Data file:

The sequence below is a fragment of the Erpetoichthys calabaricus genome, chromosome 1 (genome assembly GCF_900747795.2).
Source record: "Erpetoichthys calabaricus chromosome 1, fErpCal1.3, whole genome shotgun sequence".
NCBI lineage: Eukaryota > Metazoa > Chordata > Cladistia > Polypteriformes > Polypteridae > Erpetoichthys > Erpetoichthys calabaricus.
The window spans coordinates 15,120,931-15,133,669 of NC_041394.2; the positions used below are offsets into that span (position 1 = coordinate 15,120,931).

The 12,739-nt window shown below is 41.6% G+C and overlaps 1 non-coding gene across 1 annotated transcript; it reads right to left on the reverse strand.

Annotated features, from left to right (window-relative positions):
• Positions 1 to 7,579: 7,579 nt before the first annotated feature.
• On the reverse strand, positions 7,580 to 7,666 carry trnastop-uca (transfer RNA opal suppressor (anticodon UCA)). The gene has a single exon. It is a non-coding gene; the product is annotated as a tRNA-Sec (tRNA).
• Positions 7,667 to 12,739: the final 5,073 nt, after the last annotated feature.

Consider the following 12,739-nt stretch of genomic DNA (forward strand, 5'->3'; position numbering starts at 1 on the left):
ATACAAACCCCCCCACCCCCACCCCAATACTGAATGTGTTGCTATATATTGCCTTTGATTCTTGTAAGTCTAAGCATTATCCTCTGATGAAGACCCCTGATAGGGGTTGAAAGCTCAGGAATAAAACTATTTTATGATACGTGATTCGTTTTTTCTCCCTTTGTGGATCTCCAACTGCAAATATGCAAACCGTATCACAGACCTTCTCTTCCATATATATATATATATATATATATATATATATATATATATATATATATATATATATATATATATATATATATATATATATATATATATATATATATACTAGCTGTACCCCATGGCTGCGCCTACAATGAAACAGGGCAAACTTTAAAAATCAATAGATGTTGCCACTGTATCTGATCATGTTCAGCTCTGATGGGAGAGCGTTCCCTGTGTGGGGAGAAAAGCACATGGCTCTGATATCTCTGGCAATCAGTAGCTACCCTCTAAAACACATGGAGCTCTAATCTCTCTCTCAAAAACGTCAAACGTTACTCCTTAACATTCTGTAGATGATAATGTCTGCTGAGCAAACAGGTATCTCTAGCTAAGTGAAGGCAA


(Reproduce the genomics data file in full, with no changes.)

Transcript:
The sequence below is a fragment of the Erpetoichthys calabaricus genome, chromosome 1 (genome assembly GCF_900747795.2).
Source record: "Erpetoichthys calabaricus chromosome 1, fErpCal1.3, whole genome shotgun sequence".
NCBI lineage: Eukaryota > Metazoa > Chordata > Cladistia > Polypteriformes > Polypteridae > Erpetoichthys > Erpetoichthys calabaricus.
The window spans coordinates 15,120,931-15,133,669 of NC_041394.2; the positions used below are offsets into that span (position 1 = coordinate 15,120,931).

The 12,739-nt window shown below is 41.6% G+C and overlaps 1 non-coding gene across 1 annotated transcript; it reads right to left on the reverse strand.

Annotated features, from left to right (window-relative positions):
• Positions 1 to 7,579: 7,579 nt before the first annotated feature.
• On the reverse strand, positions 7,580 to 7,666 carry trnastop-uca (transfer RNA opal suppressor (anticodon UCA)). The gene has a single exon. It is a non-coding gene; the product is annotated as a tRNA-Sec (tRNA).
• Positions 7,667 to 12,739: the final 5,073 nt, after the last annotated feature.

Consider the following 12,739-nt stretch of genomic DNA (forward strand, 5'->3'; position numbering starts at 1 on the left):
ATACAAACCCCCCCACCCCCACCCCAATACTGAATGTGTTGCTATATATTGCCTTTGATTCTTGTAAGTCTAAGCATTATCCTCTGATGAAGACCCCTGATAGGGGTTGAAAGCTCAGGAATAAAACTATTTTATGATACGTGATTCGTTTTTTCTCCCTTTGTGGATCTCCAACTGCAAATATGCAAACCGTATCACAGACCTTCTCTTCCATATATATATATATATATATATATATATATATATATATATATATATATATATATATATATATATATATATATATATATATATATATATATATATATACTAGCTGTACCCCATGGCTGCGCCTACAATGAAACAGGGCAAACTTTAAAAATCAATAGATGTTGCCACTGTATCTGATCATGTTCAGCTCTGATGGGAGAGCGTTCCCTGTGTGGGGAGAAAAGCACATGGCTCTGATATCTCTGGCAATCAGTAGCTACCCTCTAAAACACATGGAGCTCTAATCTCTCTCTCAAAAACGTCAAACGTTACTCCTTAACATTCTGTAGATGATAATGTCTGCTGAGCAAACAGGTATCTCTAGCTAAGTGAAGGCAA